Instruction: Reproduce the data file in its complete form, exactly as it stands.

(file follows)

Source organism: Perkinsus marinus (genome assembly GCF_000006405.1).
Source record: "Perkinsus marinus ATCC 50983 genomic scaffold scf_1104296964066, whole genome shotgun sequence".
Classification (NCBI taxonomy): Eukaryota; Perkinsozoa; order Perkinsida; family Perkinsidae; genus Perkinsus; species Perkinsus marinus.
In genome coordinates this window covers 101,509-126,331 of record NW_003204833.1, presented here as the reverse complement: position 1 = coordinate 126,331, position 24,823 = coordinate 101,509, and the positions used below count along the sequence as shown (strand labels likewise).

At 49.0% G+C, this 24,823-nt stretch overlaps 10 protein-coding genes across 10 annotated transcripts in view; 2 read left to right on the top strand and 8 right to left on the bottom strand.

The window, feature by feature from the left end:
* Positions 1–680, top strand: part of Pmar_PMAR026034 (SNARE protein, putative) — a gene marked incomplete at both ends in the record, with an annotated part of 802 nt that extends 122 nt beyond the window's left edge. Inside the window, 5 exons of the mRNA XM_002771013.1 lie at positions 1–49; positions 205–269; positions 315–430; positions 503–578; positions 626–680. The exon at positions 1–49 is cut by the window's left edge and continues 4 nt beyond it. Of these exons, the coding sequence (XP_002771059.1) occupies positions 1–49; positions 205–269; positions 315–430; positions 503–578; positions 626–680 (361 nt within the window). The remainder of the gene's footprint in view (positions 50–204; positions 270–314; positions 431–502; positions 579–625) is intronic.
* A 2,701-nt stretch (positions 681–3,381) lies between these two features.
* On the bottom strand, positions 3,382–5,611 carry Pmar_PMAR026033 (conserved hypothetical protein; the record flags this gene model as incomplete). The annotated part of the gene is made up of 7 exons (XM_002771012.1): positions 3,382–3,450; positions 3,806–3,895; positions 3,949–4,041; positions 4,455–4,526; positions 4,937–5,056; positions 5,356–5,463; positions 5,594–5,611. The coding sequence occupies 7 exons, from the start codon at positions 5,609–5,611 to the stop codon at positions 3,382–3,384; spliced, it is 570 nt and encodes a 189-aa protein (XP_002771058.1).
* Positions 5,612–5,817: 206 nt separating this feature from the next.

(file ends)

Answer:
Source organism: Perkinsus marinus (genome assembly GCF_000006405.1).
Source record: "Perkinsus marinus ATCC 50983 genomic scaffold scf_1104296964066, whole genome shotgun sequence".
Classification (NCBI taxonomy): Eukaryota; Perkinsozoa; order Perkinsida; family Perkinsidae; genus Perkinsus; species Perkinsus marinus.
In genome coordinates this window covers 101,509-126,331 of record NW_003204833.1, presented here as the reverse complement: position 1 = coordinate 126,331, position 24,823 = coordinate 101,509, and the positions used below count along the sequence as shown (strand labels likewise).

At 49.0% G+C, this 24,823-nt stretch overlaps 10 protein-coding genes across 10 annotated transcripts in view; 2 read left to right on the top strand and 8 right to left on the bottom strand.

The window, feature by feature from the left end:
* Positions 1–680, top strand: part of Pmar_PMAR026034 (SNARE protein, putative) — a gene marked incomplete at both ends in the record, with an annotated part of 802 nt that extends 122 nt beyond the window's left edge. Inside the window, 5 exons of the mRNA XM_002771013.1 lie at positions 1–49; positions 205–269; positions 315–430; positions 503–578; positions 626–680. The exon at positions 1–49 is cut by the window's left edge and continues 4 nt beyond it. Of these exons, the coding sequence (XP_002771059.1) occupies positions 1–49; positions 205–269; positions 315–430; positions 503–578; positions 626–680 (361 nt within the window). The remainder of the gene's footprint in view (positions 50–204; positions 270–314; positions 431–502; positions 579–625) is intronic.
* A 2,701-nt stretch (positions 681–3,381) lies between these two features.
* On the bottom strand, positions 3,382–5,611 carry Pmar_PMAR026033 (conserved hypothetical protein; the record flags this gene model as incomplete). The annotated part of the gene is made up of 7 exons (XM_002771012.1): positions 3,382–3,450; positions 3,806–3,895; positions 3,949–4,041; positions 4,455–4,526; positions 4,937–5,056; positions 5,356–5,463; positions 5,594–5,611. The coding sequence occupies 7 exons, from the start codon at positions 5,609–5,611 to the stop codon at positions 3,382–3,384; spliced, it is 570 nt and encodes a 189-aa protein (XP_002771058.1).
* Positions 5,612–5,817: 206 nt separating this feature from the next.